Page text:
The Enigma website lists the 25mm wide Mavic Yksion GripLink and PowerLink tyres that these wheels are sold with, but in order to see just how wide a tyre they could fit the test bike was supplied with 32mm wide Maxxis Re-Fuse tyres. Clearance was tight, but the tyres proved very tough and opened up dirt and gravel tracks, provided they were dry, but they seemed to deaden the ride a little. I swapped to a set of 28mm Zipp tyres and the ride improved, with more zip (sorry) injected into the ride and a nicer feeling on a majority or road surfaces.

For the handlebar, stem, saddle, seatpost and bar tape, it's all Enigma branded kit. And it's all decent and sensibly designed stuff, of a pleasing shape (especially the new saddle; it's very comfy) and understated looks that match the frame well. Only brand snobs might find a reason to complain but from a functional and comfort point of view, I can find no reason to criticise.

Enigma Evoke - riding 2.jpg


The Enigma Evoke is full of character, a wonderful blend of smoothness and crisp handling that rewards the rider that likes to mix it up with long rides and short punchy blasts. It's not cheap, but few titanium frames are, but you are getting a UK designed and finished frame packed full of attention and with great service, and I think it might just be one of the nicest looking bikes we've had through the office this year.


Beautiful riding fast endurance bike with disc brakes and wide tyres test report

Make and model: Enigma Evoke Disc

Size tested: 56cm

About the bike

State the frame and fork material and method of construction. List the components used to build up the bike.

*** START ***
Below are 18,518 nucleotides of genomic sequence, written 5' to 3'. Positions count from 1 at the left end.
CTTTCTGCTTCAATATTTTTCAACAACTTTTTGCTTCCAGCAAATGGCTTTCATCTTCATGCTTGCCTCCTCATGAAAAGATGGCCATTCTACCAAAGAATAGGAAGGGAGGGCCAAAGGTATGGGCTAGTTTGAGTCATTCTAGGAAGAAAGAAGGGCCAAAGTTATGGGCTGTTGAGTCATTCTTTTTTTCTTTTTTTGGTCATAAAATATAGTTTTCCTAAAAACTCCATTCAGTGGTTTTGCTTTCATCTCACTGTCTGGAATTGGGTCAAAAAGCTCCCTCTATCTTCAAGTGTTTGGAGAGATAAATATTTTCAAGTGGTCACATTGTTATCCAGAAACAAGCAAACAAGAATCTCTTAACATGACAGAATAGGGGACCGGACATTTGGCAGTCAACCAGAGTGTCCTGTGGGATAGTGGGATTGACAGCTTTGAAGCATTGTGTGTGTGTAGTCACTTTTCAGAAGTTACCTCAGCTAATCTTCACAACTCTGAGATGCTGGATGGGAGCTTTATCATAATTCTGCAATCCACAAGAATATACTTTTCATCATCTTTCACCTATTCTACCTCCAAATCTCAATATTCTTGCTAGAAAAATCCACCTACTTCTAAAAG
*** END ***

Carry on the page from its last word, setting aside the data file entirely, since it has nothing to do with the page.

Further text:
Sharing the same front triangle as our Evade the Enigma Evoke 3AL 2.5V titanium road disc bike is designed as a fast endurance machine. Sporting a machined 44mm head tube that joins flawlessly to a 44mm down tube to enhance performance, the Evoke is further improved for 2018 with new 12mm thru-axle dropouts and flat-mounts disc brake mounting. Beautifully handcrafted and finished to an exceptional level the Evoke provides a super-smooth ride quality with real verve and vitality. Designed for wider rims and 28mm tyres the Evoke is a very modern machine that still manages to retain the classic Enigma lines.

Tell us what the bike is for, and who it's aimed at. What do the manufacturers say about it? How does that compare to your own feelings about the bike?

Frame : 3al 2.5v Evoke

Frame finish : Hand Brushed

Logos : Glass Bead

Seat Collar : Alloy

Fork : C-Six RD-DSC Tapered Disc Fork - Bolt Thru

Headset : Enigma TK036a Tapered

Stem : Enigma Forged 3d

Handlebar : Enigma 6061 Compact

Saddle : Enigma Ellipse

Seatpost : Enigma Carbon 31.6

Rims : Mavic Kysrium Elite Disc - Thru Axle

Tyres and tubes : Tyres included above

Chainset : Shimano Ultegra FC-R8000 172.5mm 34/50t

BB : Shimano Ultegra BB-R60

STI : Shimano ST-RS685 Hydraulic

Brake levers : N/A

Rear mech : Shimano Ultegra RD-R8000GS

Brake calipers : Shimano BR-RS805 Flat Mount

Brake Rotors if applicable : Shimano SM-RT99 Ice Tech Freeza Centre-Lock 160 & 140

Cassette : Shimano Ultegra CS-HG800 11-34t

F Mech : Shimano Ultegra FD-R8000BL

Chain : Shimano CN-HG601

Tape : Enigma Embossed

Frame and fork

Overall rating for frame and fork

Tell us about the build quality and finish of the frame and fork?

We've tested a few Enigma bikes and been impressed with the built quality and the Evoke is no different. Flawless

Tell us about the materials used in the frame and fork?